How to avoid fakes
With the Trading Standard Institute warning consumers to keep their eye out for scammers this Christmas, we tell you how to spot a fake online.
The internet is a great place to bag a Christmas bargain – especially if your other half is hinting that a high-end item like a leather bag or a piece of vintage jewellery would be a welcome gift – but with millions items listed on eBay at any one time a percentage are sure to be counterfeit.
But how do you avoid dropping your hard-earned cash on a fake item? Follow these easy tips:
Auction websites like eBay inspire a sort of insanity, pressuring you to part with your money before someone else can snag what looks like the item of your dreams. But stay calm and take your time, examining the listings carefully. High value items are harder to move than low priced items, so relax: You have time to make an informed decision.
Before you fall in love with a particular item make yourself familiar with the average asking prices and the details of the real deal. That way you can weed out items likely to be fake or damaged. Bargain-basement prices are a serous red flag.
If you’re looking at jewellery, Samantha Lilley, director of valuations at Borrow.com, recommends checking the settings and the depths of the stones.Peeling pearls will be replicas – real pearls will never peel – while tarnished settings indicate that the piece is likely plated. Also double check images of the gems against pictures of real stones. Paste or glass stones are easy to spot because they lack the depth of diamonds and other gems.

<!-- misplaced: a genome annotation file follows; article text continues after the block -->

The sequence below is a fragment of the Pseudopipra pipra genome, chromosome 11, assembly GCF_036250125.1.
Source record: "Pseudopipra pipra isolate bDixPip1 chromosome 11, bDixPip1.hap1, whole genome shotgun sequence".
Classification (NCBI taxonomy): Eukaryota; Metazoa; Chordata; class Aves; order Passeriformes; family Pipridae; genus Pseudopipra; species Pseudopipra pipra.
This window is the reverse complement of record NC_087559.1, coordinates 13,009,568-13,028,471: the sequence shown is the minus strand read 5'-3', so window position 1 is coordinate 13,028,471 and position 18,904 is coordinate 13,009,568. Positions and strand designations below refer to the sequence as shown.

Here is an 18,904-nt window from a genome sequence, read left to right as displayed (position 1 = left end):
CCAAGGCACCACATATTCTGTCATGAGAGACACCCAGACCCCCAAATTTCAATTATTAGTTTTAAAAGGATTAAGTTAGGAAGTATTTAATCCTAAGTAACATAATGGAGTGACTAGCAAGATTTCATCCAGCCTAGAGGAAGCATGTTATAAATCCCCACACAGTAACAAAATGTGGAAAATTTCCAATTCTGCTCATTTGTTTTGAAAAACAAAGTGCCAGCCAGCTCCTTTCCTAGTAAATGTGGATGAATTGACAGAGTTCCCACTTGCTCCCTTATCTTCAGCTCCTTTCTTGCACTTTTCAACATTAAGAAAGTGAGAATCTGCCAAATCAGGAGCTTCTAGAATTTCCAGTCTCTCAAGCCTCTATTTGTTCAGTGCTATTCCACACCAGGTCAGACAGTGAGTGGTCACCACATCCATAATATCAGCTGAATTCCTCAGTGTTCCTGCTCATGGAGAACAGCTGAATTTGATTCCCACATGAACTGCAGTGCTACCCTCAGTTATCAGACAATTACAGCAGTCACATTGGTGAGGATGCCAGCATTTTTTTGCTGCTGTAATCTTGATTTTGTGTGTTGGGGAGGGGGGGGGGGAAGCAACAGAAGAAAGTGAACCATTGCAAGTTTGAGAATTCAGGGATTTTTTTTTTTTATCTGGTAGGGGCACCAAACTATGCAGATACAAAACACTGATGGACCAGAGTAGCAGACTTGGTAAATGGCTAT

If several different sellers are using the same image it is likely a stock image, and the item in the photo is unlikely to be the real item for sale.
Only consider items with individual photos from many different angles. Scrupulous sellers with the real deal will be eager to prove it to you in photos; often there will by many detailed photos and close-ups of identifying characteristics like labels, tags and logos. Of course this is no guarantee of authenticity, but at least you’ll know what the item you’re buying actually looks like.
Grill your seller
Feedback is a vital part of eBay success. If previous buyers have been happy with their items it’s likely that you will be happy wiht yours.
Also don’t be afraid to ask questions about the provenance of the item you’re about to buy. A seller with an actual designer handbag, for example, should be able to provide documentation to that effect.
Samantha Lilley has seen her fair share of fake designer handbags in her role at Borro.com. She says: “The Hermes Birkin bag in particular is exceptionally sought after, but buyer beware – there are myriad fakes and replicas flooding the market, from the primitive to the exquisite. Provenance is imperative when purchasing so always buy from authentic dealers and respected auction houses.”
The use of PayPal is fairly widespread in internet shopping, but you may not have heard of Escrow. This payment system withholds your payment until the item is received and you’re happy with it. While many experts would recommend that you buy high-value items in person, eBay is a global game and that isn’t always possible. Escrow is an added layer of security when an in-person examination simply isn’t possible.